The owners of the animals camp in the dry riverbed and occupy it for many miles. They may use their carts or make temporary dwellings from acacia bushes. The prosperous horse owners and traders bring their tents and attendant staff, cooks etc. Traders cook, sleep and trade in these temporary dwellings called “Aali” in the local dialect. At sunrise and sunset horse owners display their horses by riding up and down the riverbed. Audiences and buyers cheer them on; anybody can stop the riders and bid or negotiate a deal. Nowadays the state government organizes horse-judging competitions presided over last year by The Maharaja of Jodhpur. The fair is held in the heartland of the Indian breed of horse, the ‘Marwari’ and some outstanding horses come to the fair. People from as far away as the Punjab, Uttar Pradesh, Gujarat and Maharashtra come to purchase animals.

It is a rare spectacle to see 5 to 7 thousand horses, 15 to 20 thousand camels and about 30 to 40 thousand bullocks and cattle and their owners in the flat expanse of the dry, sandy riverbed. The market places, which sprout up, sell all kinds of goods: camel carts, water tanks, earthenware utensils, rugs, ropes, horse tack, camel saddles, colourful girdles, beds, doors, brass, copper and steel pots and pans. Many stores of recycled material like conveyor belts, parachute materials, musical instruments and all things which villagers might buy are on sale. The fair is a photographer paradise. It takes a visitor back to biblical times! It feels as if you have walked into the past.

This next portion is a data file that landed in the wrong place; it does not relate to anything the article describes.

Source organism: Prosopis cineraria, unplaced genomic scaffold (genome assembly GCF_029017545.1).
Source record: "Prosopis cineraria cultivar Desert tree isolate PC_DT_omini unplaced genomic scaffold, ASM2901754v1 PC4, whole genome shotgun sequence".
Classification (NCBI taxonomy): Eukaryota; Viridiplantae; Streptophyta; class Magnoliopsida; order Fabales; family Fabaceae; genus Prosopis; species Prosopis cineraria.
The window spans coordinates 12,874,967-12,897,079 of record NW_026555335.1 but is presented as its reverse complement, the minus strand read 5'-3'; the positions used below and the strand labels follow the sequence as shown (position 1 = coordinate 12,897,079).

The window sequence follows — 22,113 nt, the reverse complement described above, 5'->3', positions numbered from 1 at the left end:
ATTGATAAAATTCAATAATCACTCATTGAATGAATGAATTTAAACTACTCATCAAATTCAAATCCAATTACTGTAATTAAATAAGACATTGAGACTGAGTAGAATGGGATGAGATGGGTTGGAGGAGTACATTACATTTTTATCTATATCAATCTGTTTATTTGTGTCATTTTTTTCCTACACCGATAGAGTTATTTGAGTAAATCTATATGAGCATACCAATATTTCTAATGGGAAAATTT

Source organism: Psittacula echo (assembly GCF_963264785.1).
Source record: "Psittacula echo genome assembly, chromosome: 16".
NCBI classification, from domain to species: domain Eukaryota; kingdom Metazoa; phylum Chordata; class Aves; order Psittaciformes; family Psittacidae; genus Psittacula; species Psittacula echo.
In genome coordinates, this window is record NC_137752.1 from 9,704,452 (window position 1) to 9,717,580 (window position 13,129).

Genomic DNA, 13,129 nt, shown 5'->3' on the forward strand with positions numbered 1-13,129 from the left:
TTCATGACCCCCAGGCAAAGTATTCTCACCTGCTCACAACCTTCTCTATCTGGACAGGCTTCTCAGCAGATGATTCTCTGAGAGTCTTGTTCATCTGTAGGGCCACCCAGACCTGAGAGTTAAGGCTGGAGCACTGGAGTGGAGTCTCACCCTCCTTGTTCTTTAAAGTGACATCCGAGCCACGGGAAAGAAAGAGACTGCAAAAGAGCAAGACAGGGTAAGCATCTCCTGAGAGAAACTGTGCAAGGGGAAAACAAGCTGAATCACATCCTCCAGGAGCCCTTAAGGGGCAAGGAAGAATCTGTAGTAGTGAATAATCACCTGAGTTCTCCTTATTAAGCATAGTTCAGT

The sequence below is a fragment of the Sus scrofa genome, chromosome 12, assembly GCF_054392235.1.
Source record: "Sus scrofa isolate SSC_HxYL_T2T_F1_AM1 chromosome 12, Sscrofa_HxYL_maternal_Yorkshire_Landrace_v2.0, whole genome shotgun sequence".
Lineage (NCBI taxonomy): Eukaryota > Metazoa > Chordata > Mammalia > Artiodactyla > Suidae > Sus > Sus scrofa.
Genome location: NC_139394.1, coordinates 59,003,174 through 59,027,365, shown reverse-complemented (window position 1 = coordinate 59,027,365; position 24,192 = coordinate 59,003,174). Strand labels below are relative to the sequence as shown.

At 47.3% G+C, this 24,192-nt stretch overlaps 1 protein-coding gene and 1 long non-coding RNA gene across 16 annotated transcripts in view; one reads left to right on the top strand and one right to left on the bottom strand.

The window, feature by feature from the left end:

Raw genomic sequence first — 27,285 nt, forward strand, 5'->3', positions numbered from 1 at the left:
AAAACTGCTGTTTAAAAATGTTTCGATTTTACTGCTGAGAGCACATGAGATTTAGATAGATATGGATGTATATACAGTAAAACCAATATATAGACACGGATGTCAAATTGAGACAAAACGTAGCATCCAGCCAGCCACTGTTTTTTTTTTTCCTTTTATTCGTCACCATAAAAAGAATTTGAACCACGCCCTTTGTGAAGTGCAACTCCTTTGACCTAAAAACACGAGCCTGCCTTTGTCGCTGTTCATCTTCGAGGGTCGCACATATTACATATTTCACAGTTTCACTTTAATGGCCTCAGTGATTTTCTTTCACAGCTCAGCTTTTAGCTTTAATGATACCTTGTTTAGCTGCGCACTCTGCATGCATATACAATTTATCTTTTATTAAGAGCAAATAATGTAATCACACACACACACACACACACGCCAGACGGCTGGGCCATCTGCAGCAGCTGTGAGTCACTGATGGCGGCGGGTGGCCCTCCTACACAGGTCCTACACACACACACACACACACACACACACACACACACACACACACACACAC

Our safari camp is set up a Km away on the banks of the riverbed and overlooks the fair site. Guests go on their horses and ride around the fair. At a pre-arranged point our grooms await them so they can leave their horses and walk around on foot; this is a unique opportunity, to attend the fair mounted, as a local person would. Guests have to be warned that temperatures in March are warmer than January or February and can go up to 28°to 38°C. However, the heat is part of the experience of this extraordinary event. This fair is much larger than the more famous Pushkar or Nagaur camel and cattle fair and is not frequented by tourists and this is an unspoiled horse fair.

Overnight in Camp.


Head shot

Bit and bridle of ther Marwari

19th March: explore Balotra Fair
Morning and evening ride. Afternoons explore the fair grounds.

Evening campfire and folk entertainment.

Overnight in Camp.

20th March: explore Balotra Fair
Morning and evening ride. Afternoons explore the fair grounds.

Evening campfire and folk entertainment.

Overnight in Camp.

21st March: return to Jodhpur and onward destinations.
In the morning ride around fairground as you wish. After breakfast drive to Jodhpur (4 hr). Lunch at Ratan Vilas. Rooms available for wash and change. Later transfer to the airport or railway station for travel back to Delhi.

Included in the price
Domestic flight Delhi to Jodhpur and overnight hotel in Delhi

Accommodation on a twin-share basis with attached bathrooms/showers
Sightseeing tours and excursions as specified. Entrance tickets at Jodhpur fort
Airport/ Railway Station transfers in Jodhpur
All meals during safari and at Jodhpur
Service of English speaking guide
Transport in private car or Jeep

Not included
• Travel insurance
• Alcoholic drinks
• Single room; available at a supplement
• Tips

Note: March is the beginning of summer; riders should be aware during the day temperatures can reach the high 30’s°C. Riding will start early, with a long lunch break and continue into the cool of evening. Night temperature will be 15° to 20° C.